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Union, hospital clash on worker who spoke to Globe

Arbour HRI, a Brookline psychiatric hospital in recent trouble with regulators, disciplined a mental health worker for talking to the Boston Globe about problems there — an action the employees’ union is fighting.

The hospital also required all staff to sign a policy forbidding them from speaking with the media about Arbour — or risk losing their jobs, according to the union.

An article that appeared in the Globe on May 30 described findings of federal investigators that the hospital failed to provide treatment for at least four patients during a February inspection. Instead of attending group therapy, the patients, whose diagnoses included bipolar disorder and paranoid schizophrenia, spent many hours sleeping or wandering the hallways.


One Tuesday afternoon, three patients on a unit for those diagnosed with both mental illness and a substance abuse disorder were in therapy. Inspectors found eight patients in bed.

Frank Barnes, a longtime mental health worker and a union representative for 1199SEIU, was quoted in the story saying that problems at Arbour HRI reflected the culture of an administration more focused on revenue than quality of care. Barnes said he was hopeful the hospital would improve under new management, and that he had already seen enhancements.

Nine days later, according to documents the SEIU provided to the Globe, a nurse executive verbally warned Barnes. A “counseling/corrective action form’’ stated that the consequences for failing to follow the media policy could include termination.

The policy warns employees they “are not to speak to any member from the media on behalf of the facility or company,’’ and that they must immediately refer press inquiries to the chief executive.

Arbour spokeswoman Judith Merel said that the policy is intended to protect the privacy of patients and staff. “These processes are put in place to ensure that the hospital complies with all patient confidentiality and privacy laws as well as to safeguard the trust placed in us by our patients, employees and staff,’’ she said in a written statement.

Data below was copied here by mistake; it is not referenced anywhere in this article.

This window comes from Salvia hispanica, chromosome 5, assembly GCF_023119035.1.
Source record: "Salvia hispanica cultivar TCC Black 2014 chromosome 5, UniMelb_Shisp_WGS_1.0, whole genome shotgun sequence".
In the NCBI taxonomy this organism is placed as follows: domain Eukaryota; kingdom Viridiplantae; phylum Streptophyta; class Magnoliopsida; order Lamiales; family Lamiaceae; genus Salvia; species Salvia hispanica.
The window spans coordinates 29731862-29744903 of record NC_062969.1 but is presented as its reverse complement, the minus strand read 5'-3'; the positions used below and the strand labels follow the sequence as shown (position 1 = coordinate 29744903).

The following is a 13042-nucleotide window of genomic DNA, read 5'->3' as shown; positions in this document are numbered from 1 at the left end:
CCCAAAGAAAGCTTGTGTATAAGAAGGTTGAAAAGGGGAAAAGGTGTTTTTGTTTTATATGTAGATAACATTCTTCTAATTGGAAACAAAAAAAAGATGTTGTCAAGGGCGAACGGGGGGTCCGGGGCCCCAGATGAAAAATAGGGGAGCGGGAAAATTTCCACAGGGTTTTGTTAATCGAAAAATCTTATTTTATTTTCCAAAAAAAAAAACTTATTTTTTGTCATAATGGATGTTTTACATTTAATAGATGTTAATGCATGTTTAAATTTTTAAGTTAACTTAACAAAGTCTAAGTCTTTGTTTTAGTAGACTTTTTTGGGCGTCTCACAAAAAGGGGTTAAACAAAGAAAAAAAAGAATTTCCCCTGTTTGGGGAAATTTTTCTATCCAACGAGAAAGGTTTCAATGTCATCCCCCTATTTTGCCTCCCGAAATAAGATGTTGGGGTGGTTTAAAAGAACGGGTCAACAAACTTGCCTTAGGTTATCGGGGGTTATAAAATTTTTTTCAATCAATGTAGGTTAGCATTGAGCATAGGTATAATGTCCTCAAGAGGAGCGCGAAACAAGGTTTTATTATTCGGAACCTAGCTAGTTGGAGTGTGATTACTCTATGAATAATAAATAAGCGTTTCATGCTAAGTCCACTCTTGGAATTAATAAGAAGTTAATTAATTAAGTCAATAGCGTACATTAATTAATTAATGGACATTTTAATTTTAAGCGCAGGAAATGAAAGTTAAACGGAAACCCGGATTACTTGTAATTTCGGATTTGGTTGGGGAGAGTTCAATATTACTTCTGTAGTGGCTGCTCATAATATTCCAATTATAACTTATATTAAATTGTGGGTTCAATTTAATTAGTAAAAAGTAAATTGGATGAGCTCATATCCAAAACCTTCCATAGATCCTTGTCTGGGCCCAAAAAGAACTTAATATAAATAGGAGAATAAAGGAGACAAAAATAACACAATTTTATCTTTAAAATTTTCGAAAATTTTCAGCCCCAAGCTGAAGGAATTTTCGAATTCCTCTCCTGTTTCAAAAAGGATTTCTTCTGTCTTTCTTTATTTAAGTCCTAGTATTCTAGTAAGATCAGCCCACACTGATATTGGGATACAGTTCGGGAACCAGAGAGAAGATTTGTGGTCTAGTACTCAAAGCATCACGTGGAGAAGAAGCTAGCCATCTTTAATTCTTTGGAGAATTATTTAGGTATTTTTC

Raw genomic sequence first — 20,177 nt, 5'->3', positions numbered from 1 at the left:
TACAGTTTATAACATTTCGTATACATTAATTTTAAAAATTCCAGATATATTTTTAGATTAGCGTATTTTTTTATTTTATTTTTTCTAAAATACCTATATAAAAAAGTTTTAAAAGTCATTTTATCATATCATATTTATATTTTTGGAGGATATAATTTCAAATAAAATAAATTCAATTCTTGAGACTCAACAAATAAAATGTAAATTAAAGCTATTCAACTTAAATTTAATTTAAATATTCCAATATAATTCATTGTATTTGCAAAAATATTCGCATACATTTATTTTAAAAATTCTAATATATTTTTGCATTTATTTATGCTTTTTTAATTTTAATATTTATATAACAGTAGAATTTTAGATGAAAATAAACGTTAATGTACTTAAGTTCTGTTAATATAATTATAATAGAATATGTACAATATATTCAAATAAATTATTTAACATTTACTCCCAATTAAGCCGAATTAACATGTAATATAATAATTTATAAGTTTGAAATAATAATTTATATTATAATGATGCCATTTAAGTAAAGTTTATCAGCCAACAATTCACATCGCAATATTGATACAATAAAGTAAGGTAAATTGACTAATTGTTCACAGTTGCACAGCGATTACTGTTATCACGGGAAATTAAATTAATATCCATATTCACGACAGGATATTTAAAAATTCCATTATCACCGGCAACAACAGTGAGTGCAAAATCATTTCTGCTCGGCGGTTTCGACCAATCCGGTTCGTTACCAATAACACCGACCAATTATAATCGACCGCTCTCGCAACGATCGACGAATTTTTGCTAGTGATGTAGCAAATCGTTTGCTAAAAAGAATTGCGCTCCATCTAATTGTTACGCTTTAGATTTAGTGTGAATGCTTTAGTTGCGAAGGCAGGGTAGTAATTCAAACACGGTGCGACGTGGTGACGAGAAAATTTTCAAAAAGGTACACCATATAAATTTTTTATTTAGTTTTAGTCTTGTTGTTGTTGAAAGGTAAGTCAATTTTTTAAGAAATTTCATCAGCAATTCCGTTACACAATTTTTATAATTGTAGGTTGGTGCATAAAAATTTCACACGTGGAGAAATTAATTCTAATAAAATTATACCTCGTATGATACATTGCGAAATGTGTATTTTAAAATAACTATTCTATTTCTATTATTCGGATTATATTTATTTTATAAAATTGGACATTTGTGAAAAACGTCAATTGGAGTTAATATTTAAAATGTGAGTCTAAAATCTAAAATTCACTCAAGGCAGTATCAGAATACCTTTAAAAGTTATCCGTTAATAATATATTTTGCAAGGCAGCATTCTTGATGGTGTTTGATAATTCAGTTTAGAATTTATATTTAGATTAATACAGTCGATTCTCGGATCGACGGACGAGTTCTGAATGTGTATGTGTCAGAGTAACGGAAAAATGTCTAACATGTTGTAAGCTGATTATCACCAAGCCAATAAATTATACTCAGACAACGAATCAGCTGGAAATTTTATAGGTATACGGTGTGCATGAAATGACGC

But the SEIU, in a complaint against the hospital filed with the National Labor Relations Board, charged unfair retaliation against Barnes and said the “overly-broad’’ media policy violates employees’ rights.

“If Universal Health Services is treating the patients under its care with dignity and respect, then why would it prevent caregivers from talking to the media?’’ union executive vice president Veronica Turner said in a written statement. “It raises serious questions about what the company is trying to hide.’’

She said that, given the increased focus on mental health, “it is alarming that UHS would threaten employees with termination for discussing issues that they are an expert on and that are relevant and important to all of us, such as adequate staffing and safe working conditions.’’

Arbour HRI has a recent history of problems. Massachusetts regulators prohibited the hospital from accepting any patients in November, citing unsafe conditions. They allowed admissions to gradually resume two weeks later, in early December. But then in February, inspectors for the federal Centers for Medicare & Medicaid Services found serious shortcomings in the quality of treatment at the 66-bed hospital in Brookline.

Soon after, Arbour HRI’s chief executive, Patrick Moallemian, left his job. William Zella, a licensed psychologist, replaced him.

Arbour Health System operates five psychiatric hospitals and 12 mental health clinics in Massachusetts. Its for-profit parent, Universal Health Services, is a publicly traded company that earned more than $500 million last year and has staked its future largely on expanding in the behavioral health care market.


Liz Kowalczyk can be reached at kowalczyk@globe.com.